Sea otters are the smallest marine mammals and have a big appetite, eating about 20% of their body mass per day. But neither that nor their extremely dense fur fully explains how these creatures manage to stay warm in chilly waters. Researchers led by a team at Texas A&M conducted a study to solve this mystery and explain the fascinating biochemistry behind their findings.

The latest data from this week shows that a booster of Pfizer’s mRNA vaccine for COVID-19 appears to offer significant protection from the omicron variant of the coronavirus. But if this variant or another changes enough, mRNA vaccines could be updated to better target a particular variant. University of Washington microbiologist Deborah Fuller, who studies DNA and mRNA vaccines, explains how.

Hopes for the potential of biofuels, or liquid fuels made from plants, were high in the mid- to late 2000s in the wake of federal legislation to greatly expand domestic biofuel production and wean the country from imported oil. With gasoline prices rising, there’s now pressure from the biofuel industry to require even more biofuel use. John DeCicco from the University of Michigan takes the opposite view. He explains how current policies have boosted profits for American corn farmers but failed to reduce greenhouse gas emissions or spur the development of more environmentally sound fuels.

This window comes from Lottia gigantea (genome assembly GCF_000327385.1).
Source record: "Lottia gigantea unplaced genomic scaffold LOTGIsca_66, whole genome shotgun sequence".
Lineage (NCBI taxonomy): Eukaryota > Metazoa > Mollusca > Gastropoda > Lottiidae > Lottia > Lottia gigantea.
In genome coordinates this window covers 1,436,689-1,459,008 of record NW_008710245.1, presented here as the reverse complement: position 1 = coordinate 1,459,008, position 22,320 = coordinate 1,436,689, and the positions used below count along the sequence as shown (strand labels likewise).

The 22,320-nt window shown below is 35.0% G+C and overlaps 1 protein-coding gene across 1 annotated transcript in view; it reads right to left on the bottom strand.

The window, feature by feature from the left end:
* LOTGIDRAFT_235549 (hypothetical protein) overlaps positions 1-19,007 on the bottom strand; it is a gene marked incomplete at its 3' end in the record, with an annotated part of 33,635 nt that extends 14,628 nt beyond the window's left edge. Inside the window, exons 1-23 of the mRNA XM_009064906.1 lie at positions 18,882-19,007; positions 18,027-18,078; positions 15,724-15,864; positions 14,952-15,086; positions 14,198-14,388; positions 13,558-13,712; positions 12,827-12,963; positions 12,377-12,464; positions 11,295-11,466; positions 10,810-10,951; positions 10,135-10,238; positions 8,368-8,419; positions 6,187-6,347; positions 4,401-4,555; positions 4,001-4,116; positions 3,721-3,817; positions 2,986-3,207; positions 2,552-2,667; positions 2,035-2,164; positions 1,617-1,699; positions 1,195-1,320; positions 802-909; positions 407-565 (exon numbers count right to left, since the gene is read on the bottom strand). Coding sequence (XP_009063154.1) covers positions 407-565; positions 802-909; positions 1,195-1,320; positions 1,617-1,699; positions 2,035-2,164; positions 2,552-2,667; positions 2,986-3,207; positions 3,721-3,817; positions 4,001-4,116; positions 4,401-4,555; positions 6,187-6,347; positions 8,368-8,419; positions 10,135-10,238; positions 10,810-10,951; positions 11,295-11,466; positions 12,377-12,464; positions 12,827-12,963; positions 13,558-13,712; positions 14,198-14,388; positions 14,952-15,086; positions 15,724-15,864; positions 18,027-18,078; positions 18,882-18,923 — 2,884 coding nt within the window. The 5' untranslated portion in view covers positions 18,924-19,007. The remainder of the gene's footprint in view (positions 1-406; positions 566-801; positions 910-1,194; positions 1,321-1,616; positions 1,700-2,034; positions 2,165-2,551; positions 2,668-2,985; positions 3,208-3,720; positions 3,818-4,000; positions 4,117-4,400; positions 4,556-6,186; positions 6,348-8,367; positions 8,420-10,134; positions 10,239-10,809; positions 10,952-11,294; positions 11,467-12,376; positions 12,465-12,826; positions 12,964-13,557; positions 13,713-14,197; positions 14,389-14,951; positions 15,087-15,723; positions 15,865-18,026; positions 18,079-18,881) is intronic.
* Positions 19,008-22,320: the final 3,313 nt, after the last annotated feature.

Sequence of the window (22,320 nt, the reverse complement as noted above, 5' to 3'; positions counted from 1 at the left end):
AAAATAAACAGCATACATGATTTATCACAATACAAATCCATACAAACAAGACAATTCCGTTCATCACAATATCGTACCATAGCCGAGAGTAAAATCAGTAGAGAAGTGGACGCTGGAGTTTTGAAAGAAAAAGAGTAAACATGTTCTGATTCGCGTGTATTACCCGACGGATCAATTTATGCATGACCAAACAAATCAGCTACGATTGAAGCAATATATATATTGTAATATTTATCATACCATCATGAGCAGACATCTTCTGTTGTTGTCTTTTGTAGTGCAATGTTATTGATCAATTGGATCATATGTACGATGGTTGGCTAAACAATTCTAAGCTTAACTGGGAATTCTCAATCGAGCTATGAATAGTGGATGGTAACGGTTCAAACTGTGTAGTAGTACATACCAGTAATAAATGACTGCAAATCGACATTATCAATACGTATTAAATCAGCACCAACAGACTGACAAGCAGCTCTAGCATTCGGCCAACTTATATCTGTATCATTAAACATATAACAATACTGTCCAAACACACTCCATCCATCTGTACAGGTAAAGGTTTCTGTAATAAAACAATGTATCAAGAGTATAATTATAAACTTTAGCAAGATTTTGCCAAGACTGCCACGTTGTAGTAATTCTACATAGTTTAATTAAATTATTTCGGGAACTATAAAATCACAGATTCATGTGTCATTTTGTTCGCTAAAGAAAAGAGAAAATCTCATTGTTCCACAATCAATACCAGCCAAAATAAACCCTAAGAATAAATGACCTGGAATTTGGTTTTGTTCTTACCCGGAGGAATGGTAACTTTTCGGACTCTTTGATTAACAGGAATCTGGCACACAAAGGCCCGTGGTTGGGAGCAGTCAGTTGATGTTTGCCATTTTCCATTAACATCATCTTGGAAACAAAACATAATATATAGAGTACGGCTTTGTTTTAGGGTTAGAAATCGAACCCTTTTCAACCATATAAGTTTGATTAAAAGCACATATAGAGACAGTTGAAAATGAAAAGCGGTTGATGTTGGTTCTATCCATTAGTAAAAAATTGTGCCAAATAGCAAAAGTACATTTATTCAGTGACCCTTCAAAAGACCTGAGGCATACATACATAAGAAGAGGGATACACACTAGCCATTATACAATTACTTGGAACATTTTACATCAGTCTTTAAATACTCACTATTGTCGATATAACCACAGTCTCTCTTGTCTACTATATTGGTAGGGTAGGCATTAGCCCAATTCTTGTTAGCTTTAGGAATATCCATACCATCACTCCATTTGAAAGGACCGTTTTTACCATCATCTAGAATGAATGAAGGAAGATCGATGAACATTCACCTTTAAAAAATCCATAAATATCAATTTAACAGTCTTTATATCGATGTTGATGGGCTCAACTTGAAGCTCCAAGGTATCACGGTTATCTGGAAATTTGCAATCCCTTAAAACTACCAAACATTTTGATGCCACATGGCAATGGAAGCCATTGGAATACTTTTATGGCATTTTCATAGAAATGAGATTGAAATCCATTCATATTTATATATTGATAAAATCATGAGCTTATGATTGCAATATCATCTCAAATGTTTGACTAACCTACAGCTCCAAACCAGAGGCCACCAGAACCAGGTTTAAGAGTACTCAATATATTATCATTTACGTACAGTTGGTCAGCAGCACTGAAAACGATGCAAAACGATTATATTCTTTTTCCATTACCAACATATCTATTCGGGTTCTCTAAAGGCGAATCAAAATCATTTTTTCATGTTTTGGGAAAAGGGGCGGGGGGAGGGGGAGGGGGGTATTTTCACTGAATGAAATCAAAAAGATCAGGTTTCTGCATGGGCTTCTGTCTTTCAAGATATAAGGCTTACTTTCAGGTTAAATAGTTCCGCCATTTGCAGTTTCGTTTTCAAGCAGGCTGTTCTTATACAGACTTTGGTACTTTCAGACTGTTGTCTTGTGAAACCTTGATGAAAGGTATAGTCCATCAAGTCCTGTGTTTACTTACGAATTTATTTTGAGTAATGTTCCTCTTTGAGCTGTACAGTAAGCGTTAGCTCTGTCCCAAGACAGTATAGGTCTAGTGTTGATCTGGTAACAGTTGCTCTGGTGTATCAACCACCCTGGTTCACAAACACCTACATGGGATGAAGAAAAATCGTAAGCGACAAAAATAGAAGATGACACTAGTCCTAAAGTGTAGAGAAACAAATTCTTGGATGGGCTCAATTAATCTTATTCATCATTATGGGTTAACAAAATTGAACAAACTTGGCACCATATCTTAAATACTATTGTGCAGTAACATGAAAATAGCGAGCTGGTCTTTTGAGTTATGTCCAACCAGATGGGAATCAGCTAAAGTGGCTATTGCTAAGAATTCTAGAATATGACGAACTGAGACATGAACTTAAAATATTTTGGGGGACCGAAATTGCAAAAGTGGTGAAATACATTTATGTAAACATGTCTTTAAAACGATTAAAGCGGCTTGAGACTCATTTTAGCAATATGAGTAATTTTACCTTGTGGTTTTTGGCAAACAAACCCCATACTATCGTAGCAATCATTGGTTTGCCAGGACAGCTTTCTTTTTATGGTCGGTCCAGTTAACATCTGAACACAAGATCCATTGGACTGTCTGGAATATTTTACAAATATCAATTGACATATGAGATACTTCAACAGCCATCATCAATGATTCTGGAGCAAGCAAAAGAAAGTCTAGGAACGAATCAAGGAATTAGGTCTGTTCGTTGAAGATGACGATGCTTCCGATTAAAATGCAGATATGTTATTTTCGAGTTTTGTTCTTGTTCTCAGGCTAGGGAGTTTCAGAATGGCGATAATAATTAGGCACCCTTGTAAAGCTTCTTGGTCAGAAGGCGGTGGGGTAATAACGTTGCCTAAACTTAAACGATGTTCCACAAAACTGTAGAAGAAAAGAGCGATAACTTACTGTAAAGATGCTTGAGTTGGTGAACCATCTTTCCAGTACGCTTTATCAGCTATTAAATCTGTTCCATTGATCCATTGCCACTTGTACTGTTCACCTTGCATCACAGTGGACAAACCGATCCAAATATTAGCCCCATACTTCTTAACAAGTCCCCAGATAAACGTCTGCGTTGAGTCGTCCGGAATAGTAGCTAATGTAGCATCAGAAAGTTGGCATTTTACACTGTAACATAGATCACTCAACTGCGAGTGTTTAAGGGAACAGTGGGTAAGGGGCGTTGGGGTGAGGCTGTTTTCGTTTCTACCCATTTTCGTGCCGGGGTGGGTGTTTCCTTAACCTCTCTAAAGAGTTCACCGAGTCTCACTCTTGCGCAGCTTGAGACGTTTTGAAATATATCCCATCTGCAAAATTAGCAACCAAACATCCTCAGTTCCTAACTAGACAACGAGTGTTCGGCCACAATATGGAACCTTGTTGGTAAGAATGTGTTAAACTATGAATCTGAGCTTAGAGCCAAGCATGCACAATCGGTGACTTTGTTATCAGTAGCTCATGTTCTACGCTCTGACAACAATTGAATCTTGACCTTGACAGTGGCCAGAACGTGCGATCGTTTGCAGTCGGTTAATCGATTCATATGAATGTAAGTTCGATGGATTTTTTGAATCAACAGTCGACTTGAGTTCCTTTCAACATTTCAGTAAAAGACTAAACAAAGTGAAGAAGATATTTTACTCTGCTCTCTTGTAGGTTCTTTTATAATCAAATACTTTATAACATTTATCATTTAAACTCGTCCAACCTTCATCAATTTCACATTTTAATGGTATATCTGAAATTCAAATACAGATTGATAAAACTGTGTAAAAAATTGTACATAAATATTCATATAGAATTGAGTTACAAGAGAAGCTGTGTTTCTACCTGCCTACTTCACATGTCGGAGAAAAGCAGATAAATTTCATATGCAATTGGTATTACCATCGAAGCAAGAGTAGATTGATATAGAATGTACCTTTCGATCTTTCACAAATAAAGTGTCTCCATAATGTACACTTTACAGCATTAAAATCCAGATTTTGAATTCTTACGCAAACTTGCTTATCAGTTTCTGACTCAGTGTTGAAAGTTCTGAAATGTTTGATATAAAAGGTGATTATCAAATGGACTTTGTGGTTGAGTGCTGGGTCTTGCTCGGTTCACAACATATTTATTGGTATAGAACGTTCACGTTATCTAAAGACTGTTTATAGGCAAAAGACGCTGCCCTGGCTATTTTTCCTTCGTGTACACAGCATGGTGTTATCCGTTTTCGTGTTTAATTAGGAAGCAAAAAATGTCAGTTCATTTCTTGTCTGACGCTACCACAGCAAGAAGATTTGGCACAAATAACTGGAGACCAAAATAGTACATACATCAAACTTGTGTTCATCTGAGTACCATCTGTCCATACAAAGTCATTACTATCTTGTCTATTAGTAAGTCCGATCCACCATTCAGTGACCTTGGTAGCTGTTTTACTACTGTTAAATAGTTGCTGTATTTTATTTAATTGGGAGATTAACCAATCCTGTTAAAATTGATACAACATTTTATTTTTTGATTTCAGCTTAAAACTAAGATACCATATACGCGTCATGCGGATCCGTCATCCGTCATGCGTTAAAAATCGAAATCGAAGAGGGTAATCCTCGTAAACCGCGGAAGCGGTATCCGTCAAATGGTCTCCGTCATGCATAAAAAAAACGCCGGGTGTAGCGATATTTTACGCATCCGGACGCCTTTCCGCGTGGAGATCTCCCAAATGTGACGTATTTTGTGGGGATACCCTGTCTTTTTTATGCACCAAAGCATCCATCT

Also in this week’s science and research news:

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Sea otters are born with a supercharged metabolism. Adria Photography/Moment via Getty Images

Sea otters demonstrate that there is more to muscle than just movement – it can also bring the heat

Traver Wright, Texas A&M University; Melinda Sheffield-Moore, Texas A&M University; Randall Davis, Texas A&M University

New research finds that ‘leaky mitochondria’ help keep sea otters warm.

Some vaccines use mRNA to make copies of the triangular red spike proteins to induce immunity. Juan Gaertner/Science Photo Library via Getty Images

How can scientists update coronavirus vaccines for omicron? A microbiologist answers 5 questions about how Moderna and Pfizer could rapidly adjust mRNA vaccines

Deborah Fuller, University of Washington

The new omicron variant of coronavirus has a number of mutations that may require manufacturers to update vaccines. The unique attributes of mRNA vaccines make updating them fast and easy.

Surplus corn piled outside a farmer’s co-op storage facility in Paoli, Colorado. Robert Nickelsberg/Getty Images

The US biofuel mandate helps farmers, but does little for energy security and harms the environment

John DeCicco, University of Michigan

The US has required motor fuels to contain 10% biofuels since 2005. As this program nears a key milestone in 2022, farm advocates want to expand it while critics want to pare it back or repeal it.

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